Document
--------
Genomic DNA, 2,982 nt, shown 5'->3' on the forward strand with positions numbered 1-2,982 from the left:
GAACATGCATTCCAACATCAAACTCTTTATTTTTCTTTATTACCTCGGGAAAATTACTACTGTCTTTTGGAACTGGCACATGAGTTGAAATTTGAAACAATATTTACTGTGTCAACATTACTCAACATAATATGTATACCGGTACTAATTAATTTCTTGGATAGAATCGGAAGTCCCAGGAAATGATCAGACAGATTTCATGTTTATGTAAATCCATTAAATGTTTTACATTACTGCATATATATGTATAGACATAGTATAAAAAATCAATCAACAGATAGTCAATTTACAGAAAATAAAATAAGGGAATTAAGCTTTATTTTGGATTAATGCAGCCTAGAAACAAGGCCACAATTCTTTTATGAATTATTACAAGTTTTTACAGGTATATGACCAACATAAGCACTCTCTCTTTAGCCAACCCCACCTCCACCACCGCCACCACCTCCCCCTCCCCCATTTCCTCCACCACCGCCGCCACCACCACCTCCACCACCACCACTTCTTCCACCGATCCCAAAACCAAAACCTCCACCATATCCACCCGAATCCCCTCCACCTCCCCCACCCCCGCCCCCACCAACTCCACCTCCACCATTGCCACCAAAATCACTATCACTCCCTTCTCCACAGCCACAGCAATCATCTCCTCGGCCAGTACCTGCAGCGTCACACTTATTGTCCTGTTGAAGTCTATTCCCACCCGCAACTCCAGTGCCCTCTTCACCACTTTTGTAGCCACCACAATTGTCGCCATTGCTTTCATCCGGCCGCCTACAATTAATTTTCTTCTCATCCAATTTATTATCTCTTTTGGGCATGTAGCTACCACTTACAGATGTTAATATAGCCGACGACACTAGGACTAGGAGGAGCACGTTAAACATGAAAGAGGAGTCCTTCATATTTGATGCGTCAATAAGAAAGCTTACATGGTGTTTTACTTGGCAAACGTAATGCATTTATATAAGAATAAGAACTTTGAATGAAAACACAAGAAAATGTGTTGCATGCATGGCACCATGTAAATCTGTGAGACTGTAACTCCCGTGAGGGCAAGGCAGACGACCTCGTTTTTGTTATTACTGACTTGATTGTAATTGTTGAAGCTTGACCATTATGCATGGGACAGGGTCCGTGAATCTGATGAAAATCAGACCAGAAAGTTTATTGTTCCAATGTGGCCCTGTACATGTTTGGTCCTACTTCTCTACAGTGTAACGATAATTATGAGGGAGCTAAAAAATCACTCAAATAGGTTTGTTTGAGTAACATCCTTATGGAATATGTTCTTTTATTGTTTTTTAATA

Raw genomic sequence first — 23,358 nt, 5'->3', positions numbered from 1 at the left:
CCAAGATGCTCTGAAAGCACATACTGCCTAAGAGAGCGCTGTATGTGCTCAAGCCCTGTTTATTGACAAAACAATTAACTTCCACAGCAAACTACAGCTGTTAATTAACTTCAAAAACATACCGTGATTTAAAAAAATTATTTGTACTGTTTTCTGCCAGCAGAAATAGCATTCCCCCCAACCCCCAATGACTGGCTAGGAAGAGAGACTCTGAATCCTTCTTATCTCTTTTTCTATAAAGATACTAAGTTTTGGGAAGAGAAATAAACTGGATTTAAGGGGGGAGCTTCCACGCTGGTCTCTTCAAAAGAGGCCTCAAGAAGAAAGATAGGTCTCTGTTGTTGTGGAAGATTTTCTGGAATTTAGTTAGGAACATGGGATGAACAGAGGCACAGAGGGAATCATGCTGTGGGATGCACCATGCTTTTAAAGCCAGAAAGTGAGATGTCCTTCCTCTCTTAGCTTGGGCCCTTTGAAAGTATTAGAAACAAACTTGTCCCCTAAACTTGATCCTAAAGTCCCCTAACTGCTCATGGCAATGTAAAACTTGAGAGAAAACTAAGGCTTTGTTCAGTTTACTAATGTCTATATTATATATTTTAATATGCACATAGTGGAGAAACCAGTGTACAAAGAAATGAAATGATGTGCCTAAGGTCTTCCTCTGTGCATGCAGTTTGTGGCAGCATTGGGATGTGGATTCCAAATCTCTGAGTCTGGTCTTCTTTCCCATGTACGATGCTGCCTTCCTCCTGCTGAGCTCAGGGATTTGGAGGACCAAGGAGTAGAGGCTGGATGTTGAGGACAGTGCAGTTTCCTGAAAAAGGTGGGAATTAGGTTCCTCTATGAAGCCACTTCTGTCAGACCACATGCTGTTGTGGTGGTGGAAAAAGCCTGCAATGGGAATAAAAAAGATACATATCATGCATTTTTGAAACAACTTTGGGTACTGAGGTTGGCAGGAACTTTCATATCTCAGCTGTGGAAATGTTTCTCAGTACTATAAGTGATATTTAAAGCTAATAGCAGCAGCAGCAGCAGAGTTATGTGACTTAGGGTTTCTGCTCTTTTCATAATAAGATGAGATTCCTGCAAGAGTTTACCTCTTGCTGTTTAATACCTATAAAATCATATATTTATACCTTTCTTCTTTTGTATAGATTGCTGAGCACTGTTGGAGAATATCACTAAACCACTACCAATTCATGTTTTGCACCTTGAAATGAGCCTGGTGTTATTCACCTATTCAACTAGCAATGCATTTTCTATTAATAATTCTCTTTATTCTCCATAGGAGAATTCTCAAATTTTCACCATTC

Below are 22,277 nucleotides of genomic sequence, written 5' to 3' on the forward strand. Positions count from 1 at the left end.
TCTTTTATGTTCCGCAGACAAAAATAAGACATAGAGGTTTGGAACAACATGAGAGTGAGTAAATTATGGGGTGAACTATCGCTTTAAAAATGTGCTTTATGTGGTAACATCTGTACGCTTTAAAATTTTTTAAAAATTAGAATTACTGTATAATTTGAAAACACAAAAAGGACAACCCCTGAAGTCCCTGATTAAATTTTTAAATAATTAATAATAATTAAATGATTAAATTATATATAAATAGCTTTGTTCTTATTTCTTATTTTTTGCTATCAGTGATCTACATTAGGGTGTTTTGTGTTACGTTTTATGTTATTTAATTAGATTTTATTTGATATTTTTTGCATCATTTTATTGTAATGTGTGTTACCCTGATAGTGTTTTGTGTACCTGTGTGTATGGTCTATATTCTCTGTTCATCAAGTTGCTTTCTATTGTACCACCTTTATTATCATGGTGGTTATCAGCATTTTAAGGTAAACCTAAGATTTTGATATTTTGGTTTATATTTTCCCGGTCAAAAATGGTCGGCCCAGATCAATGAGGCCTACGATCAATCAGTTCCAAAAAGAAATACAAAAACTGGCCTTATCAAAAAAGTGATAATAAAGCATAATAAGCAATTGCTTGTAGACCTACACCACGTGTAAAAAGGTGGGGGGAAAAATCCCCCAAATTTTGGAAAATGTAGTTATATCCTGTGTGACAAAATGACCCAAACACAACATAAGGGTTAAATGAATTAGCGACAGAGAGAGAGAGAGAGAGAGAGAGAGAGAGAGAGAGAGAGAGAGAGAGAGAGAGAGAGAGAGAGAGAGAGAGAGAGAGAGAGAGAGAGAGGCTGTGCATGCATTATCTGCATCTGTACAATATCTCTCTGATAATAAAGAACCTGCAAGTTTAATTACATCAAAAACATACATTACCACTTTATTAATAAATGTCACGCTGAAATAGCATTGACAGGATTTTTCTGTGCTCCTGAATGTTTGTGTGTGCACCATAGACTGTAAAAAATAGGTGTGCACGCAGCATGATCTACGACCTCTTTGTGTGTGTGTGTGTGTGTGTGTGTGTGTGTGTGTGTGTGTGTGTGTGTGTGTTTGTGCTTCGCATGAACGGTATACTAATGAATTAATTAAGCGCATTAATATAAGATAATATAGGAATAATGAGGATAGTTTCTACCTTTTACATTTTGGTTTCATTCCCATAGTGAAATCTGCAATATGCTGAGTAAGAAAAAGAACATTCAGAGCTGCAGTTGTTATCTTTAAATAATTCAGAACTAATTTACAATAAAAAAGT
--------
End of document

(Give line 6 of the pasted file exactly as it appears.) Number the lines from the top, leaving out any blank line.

TCTTTTATGTTCCGCAGACAAAAATAAGACATAGAGGTTTGGAACAACATGAGAGTGAGTAAATTATGGGGTGAACTATCGCTTTAAAAATGTGCTTTATGTGGTAACATCTGTACGCTTTAAAATTTTTTAAAAATTAGAATTACTGTATAATTTGAAAACACAAAAAGGACAACCCCTGAAGTCCCTGATTAAATTTTTAAATAATTAATAATAATTAAATGATTAAATTATATATAAATAGCTTTGTTCTTATTTCTTATTTTTTGCTATCAGTGATCTACATTAGGGTGTTTTGTGTTACGTTTTATGTTATTTAATTAGATTTTATTTGATATTTTTTGCATCATTTTATTGTAATGTGTGTTACCCTGATAGTGTTTTGTGTACCTGTGTGTATGGTCTATATTCTCTGTTCATCAAGTTGCTTTCTATTGTACCACCTTTATTATCATGGTGGTTATCAGCATTTTAAGGTAAACCTAAGATTTTGATATTTTGGTTTATATTTTCCCGGTCAAAAATGGTCGGCCCAGATCAATGAGGCCTACGATCAATCAGTTCCAAAAAGAAATACAAAAACTGGCCTTATCAAAAAAGTGATAATAAAGCATAATAAGCAATTGCTTGTAGACCTACACCACGTGTAAAAAGGTGGGGGGAAAAATCCCCCAAATTTTGGAAAATGTAGTTATATCCTGTGTGACAAAATGACCCAAACACAACATAAGGGTTAAATGAATTAGCGACAGAGAGAGAGAGAGAGAGAGAGAGAGAGAGAGAGAGAGAGAGAGAGAGAGAGAGAGAGAGAGAGAGAGAGAGAGAGAGAGAGAGAGAGAGGCTGTGCATGCATTATCTGCATCTGTACAATATCTCTCTGATAATAAAGAACCTGCAAGTTTAATTACATCAAAAACATACATTACCACTTTATTAATAAATGTCACGCTGAAATAGCATTGACAGGATTTTTCTGTGCTCCTGAATGTTTGTGTGTGCACCATAGACTGTAAAAAATAGGTGTGCACGCAGCATGATCTACGACCTCTTTGTGTGTGTGTGTGTGTGTGTGTGTGTGTGTGTGTGTGTGTGTGTGTGTGTGTTTGTGCTTCGCATGAACGGTATACTAATGAATTAATTAAGCGCATTAATATAAGATAATATAGGAATAATGAGGATAGTTTCTACCTTTTACATTTTGGTTTCATTCCCATAGTGAAATCTGCAATATGCTGAGTAAGAAAAAGAACATTCAGAGCTGCAGTTGTTATCTTTAAATAATTCAGAACTAATTTACAATAAAAAAGT